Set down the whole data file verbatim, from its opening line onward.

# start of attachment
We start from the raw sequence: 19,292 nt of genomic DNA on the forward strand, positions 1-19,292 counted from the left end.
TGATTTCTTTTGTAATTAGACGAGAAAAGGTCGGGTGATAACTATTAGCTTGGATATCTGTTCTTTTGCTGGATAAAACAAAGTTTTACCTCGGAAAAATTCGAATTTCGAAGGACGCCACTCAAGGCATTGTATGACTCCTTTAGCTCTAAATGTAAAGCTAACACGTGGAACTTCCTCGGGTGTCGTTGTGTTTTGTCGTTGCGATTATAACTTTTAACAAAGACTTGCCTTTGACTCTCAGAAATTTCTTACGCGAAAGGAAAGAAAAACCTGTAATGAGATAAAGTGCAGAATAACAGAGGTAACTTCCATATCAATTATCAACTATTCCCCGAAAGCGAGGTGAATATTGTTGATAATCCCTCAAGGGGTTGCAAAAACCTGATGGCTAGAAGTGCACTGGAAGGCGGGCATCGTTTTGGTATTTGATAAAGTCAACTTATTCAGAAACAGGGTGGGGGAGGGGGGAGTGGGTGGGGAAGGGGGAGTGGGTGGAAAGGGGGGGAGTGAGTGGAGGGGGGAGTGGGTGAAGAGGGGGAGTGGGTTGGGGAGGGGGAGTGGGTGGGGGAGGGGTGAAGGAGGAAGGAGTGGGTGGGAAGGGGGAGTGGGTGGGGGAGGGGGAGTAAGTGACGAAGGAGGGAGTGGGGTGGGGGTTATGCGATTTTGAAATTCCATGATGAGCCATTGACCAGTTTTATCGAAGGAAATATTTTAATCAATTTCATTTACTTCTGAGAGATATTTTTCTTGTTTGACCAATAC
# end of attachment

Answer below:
We start from the raw sequence: 19,292 nt of genomic DNA on the forward strand, positions 1-19,292 counted from the left end.
TGATTTCTTTTGTAATTAGACGAGAAAAGGTCGGGTGATAACTATTAGCTTGGATATCTGTTCTTTTGCTGGATAAAACAAAGTTTTACCTCGGAAAAATTCGAATTTCGAAGGACGCCACTCAAGGCATTGTATGACTCCTTTAGCTCTAAATGTAAAGCTAACACGTGGAACTTCCTCGGGTGTCGTTGTGTTTTGTCGTTGCGATTATAACTTTTAACAAAGACTTGCCTTTGACTCTCAGAAATTTCTTACGCGAAAGGAAAGAAAAACCTGTAATGAGATAAAGTGCAGAATAACAGAGGTAACTTCCATATCAATTATCAACTATTCCCCGAAAGCGAGGTGAATATTGTTGATAATCCCTCAAGGGGTTGCAAAAACCTGATGGCTAGAAGTGCACTGGAAGGCGGGCATCGTTTTGGTATTTGATAAAGTCAACTTATTCAGAAACAGGGTGGGGGAGGGGGGAGTGGGTGGGGAAGGGGGAGTGGGTGGAAAGGGGGGGAGTGAGTGGAGGGGGGAGTGGGTGAAGAGGGGGAGTGGGTTGGGGAGGGGGAGTGGGTGGGGGAGGGGTGAAGGAGGAAGGAGTGGGTGGGAAGGGGGAGTGGGTGGGGGAGGGGGAGTAAGTGACGAAGGAGGGAGTGGGGTGGGGGTTATGCGATTTTGAAATTCCATGATGAGCCATTGACCAGTTTTATCGAAGGAAATATTTTAATCAATTTCATTTACTTCTGAGAGATATTTTTCTTGTTTGACCAATAC